How to Turn Flare Jeans Into Straight Leg Jeans

Posted by on November 12, 2011 in Budget Ideas, DIY | 4 comments

flare jeansHere lie the offending flare pants.  I used to watch Three’s Company way back when, and Janet would have rocked these jeans.  I inherited these from my sis, who periodically sends me a box of her castoffs.  New clothes for me are not even in our budget, so I am eager to get hand-me-downs whenever they are offered.  Okay, so flare is out, right?  No matter, this style has never flattered my figure, and the same goes for super skinny jeans (who wants to look like they are wearing a diaper anyway?)  Straight leg for me is the way to go.  My biggest concern with jeans- do I have the mom butt going on?  These jeans my sis sent were keepers in the butt department.  Here’s how I took care of the flare and made them straight legged jeans:

Straight and flare jeans to mark new seam 1.  Make sure to launder your jeans as usual before you start to adjust for shrinkage. First you will turn your jeans inside out.  I used a pair of straight leg jeans as my guide.   If you don’t have any jeans as a guide, you can mark a straight edge from the knee down on both the inside and outside seams (inner and outer seams of the pant legs).
CHalk marks on jeans 2.  The same amount of fabric will be taken in on each side of the pant leg.  Notice that the front panel of your jeans has less fabric width than the back does.  The back panel is wider to accommodate your calves.  If you mark 1/2 inch off each side of the front panel, you will also have to mark off 1/2 inch on each side of the back panel.  This will keep your jeans from twisting and bunching when you walk.  My straight leg jeans measured 7 inches across the bottom hem of the front panel, and 8 3/4 inches across the bottom hem of the back panel.  My flare jeans measured 8 3/4 inches across the bottom hem of the front panel, and 10 inches across the bottom hem of the back panel.  I originally took in 3/4 inch from each seam on the bottom of the pant, tapering up to the knee (front panel left and right seam, back panel left and right seam).  When pinned, they looked too skinny in the leg.  Sometimes you don’t get things right the first time.  I started over and marked 1/2 inch in from each seam at the bottom and tapered to the knee, which was perfect for these jeans.
Pinned Jeans 3.  You will need a seam ripper to rip out the seams on both sides of your jeans up to the knee.  Rip away!  You will then match up the marks you made on the outside seam (front and back panels).  Pin along your marks.  The pin should go through the marks on the front and back panel of your jeans (meaning that your marks on the front and back panel should line up).
New seam outside leg 4.  It is best to do this step on a sewing machine.  Make sure you change out the needle to a strong jeans needle, and use jeans thread, which is stronger than normal thread. Sew along your pin line.  I would wait until both seams are altered before trimming off the excess fabric, just in case.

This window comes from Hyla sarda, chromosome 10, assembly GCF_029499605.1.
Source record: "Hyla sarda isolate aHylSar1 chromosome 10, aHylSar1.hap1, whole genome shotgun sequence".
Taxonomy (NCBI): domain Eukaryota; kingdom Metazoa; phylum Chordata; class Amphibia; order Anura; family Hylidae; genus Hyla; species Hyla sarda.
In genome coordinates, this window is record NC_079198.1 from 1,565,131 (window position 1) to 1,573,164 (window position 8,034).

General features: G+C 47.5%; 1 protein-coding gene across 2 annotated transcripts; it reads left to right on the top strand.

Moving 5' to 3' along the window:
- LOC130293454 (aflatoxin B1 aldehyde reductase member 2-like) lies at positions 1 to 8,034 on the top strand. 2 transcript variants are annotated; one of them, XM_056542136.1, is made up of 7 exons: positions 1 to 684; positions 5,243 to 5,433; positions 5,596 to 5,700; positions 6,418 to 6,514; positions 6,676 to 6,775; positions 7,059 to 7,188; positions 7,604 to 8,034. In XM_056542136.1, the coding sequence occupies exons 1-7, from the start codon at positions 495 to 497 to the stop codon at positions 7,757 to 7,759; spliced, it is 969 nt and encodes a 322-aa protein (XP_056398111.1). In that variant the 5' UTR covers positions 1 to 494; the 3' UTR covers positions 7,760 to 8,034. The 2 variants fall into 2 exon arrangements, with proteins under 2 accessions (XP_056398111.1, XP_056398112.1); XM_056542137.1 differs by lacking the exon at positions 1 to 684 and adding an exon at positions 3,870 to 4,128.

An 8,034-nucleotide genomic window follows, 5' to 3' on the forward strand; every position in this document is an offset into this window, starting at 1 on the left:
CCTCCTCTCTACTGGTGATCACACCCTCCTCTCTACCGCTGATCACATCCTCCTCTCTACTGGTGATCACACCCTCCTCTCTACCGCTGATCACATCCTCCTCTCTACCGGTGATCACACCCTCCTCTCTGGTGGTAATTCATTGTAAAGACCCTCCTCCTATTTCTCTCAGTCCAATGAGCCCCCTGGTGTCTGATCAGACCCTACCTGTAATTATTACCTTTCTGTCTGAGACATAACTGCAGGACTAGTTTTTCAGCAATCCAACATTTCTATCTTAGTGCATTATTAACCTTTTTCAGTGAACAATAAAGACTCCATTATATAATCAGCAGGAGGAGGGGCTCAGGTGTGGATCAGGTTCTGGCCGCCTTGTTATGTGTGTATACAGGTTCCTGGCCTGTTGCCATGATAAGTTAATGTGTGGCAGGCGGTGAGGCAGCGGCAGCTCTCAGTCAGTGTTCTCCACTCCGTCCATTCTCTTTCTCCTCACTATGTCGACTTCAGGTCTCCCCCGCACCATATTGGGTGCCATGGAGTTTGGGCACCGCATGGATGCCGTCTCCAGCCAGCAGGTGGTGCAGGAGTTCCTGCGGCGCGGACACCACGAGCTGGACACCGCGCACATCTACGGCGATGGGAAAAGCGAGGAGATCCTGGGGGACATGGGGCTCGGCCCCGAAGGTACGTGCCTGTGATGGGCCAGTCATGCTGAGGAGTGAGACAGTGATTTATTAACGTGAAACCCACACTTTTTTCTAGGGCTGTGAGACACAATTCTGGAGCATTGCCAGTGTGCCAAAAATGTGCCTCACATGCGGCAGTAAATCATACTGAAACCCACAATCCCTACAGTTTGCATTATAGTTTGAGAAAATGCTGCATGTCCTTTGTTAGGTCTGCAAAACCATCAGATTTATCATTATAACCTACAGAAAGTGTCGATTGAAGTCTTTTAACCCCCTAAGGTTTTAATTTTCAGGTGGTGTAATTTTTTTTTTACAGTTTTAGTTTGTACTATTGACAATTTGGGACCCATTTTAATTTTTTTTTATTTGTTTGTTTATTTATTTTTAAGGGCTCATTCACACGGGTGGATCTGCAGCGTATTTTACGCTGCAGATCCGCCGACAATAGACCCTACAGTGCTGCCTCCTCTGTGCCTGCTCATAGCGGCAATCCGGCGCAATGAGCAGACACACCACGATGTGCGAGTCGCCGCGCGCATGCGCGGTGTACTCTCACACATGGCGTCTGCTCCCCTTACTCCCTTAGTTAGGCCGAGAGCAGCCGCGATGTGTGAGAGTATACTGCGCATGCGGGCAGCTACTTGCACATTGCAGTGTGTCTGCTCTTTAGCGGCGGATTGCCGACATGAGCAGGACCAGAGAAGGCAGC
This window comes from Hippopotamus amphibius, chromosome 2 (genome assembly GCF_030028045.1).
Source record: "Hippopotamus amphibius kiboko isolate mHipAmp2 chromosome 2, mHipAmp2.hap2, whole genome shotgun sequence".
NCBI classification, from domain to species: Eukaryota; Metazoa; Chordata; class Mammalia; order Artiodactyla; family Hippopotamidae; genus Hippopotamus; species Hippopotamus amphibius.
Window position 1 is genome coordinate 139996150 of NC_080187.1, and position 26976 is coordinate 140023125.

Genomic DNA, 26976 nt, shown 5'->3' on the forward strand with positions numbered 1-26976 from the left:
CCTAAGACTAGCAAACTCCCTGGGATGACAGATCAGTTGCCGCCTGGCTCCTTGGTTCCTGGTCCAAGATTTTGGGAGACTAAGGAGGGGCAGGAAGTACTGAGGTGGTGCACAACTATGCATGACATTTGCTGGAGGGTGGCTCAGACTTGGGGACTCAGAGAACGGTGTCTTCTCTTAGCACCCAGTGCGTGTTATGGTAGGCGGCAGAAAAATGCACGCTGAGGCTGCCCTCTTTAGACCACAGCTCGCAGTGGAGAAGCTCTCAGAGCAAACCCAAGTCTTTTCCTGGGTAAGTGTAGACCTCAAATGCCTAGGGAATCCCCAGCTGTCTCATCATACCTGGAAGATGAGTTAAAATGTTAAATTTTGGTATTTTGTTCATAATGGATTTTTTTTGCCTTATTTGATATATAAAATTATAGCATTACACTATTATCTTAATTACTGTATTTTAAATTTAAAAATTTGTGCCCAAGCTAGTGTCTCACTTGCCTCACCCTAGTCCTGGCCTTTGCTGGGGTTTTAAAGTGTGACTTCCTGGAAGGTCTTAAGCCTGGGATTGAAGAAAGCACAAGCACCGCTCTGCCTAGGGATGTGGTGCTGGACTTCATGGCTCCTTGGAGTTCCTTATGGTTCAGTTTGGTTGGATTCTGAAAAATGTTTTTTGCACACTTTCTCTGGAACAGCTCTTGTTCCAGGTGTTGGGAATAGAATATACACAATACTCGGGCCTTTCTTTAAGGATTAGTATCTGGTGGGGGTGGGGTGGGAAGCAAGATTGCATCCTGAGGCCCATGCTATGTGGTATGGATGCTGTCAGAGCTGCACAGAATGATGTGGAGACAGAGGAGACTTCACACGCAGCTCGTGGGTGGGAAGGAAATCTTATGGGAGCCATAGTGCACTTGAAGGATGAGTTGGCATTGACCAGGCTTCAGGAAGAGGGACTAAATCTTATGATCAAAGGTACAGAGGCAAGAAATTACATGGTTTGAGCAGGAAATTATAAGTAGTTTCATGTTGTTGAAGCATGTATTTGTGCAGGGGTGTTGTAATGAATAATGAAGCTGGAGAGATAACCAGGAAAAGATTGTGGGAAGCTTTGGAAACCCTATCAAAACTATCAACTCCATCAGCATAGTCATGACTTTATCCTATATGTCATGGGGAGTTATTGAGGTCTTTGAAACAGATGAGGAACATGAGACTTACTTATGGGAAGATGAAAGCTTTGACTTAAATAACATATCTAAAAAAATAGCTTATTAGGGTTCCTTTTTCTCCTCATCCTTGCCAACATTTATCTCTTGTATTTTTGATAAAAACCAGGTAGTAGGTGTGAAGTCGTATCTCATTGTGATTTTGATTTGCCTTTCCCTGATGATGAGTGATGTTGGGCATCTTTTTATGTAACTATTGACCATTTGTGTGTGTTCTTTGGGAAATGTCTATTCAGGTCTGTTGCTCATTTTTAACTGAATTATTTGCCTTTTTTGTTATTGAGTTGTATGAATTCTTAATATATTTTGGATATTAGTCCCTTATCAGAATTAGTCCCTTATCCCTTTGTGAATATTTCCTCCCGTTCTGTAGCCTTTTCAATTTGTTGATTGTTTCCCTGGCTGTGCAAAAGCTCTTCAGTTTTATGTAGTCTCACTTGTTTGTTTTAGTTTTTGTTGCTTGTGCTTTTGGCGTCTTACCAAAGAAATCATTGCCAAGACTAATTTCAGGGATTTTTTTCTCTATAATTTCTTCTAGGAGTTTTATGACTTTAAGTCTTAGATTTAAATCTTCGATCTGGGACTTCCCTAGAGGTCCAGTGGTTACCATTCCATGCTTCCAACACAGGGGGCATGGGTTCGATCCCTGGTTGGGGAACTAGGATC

new crease in pants 5.  Most jeans have a double seam on the inside leg.  It would be much more straightforward if this wasn’t the case.  After ripping the inner seams, I made a crease at my measured marks with a steam iron (both front and back panels).  The inside seam is a little more difficult because you can’t just turn the jeans inside out and sew a new seam.
pinned seam 6.  In order to keep some consistency to the look of the seam, you will have to line up the front panel crease with the back panel crease, and pin it together.  You will be sewing along the outside (right side of your fabric) of your jeans for this seam.
sewing machine and jeans 7.  To sew this seam, you have to start at the bottom of your jeans- the hemline.  Make sure you don’t sew the underside of your jeans together in the process.  Notice that I had to keep rolling and bunching up the fabric to sew further up the leg of the jeans.  Keep the underside clear of the needle!  Once you sew the first seam, you will start at the hemline again a few millimeters from your first seam and sew up to the knee to match the original double seam.  Here’s how the leg looked after the alteration:
new straight leg jeans You can see that the inside hem does not match up perfectly with the old hem, but once I tried them on, it was hard to notice because the seam fell on the inside of my leg.  The outside seam looks flawless.  I’m pretty happy with how they turned out, especially for a free pair of jeans!


  1. I did not want to have to change that outerseam on the jeans. Thank you sooo much for pictures. I’m convinced.

    • Mary, yes, the outer seam is a pain to change, but if you have to, I recommend fixing the outer seam first. I have to change that in the tutorial. My sister was impressed when she saw her old jeans on me!

  2. do you have an instruction on how to set a gusset in a sleeve? and shorten a jacket sleeve. These are a pain too. I really like the way you show pictures an share info.

    • Mary,
      I’m sorry but I don’t have instructions for sewing a gusset in a sleeve. I hope you do find one! Susie

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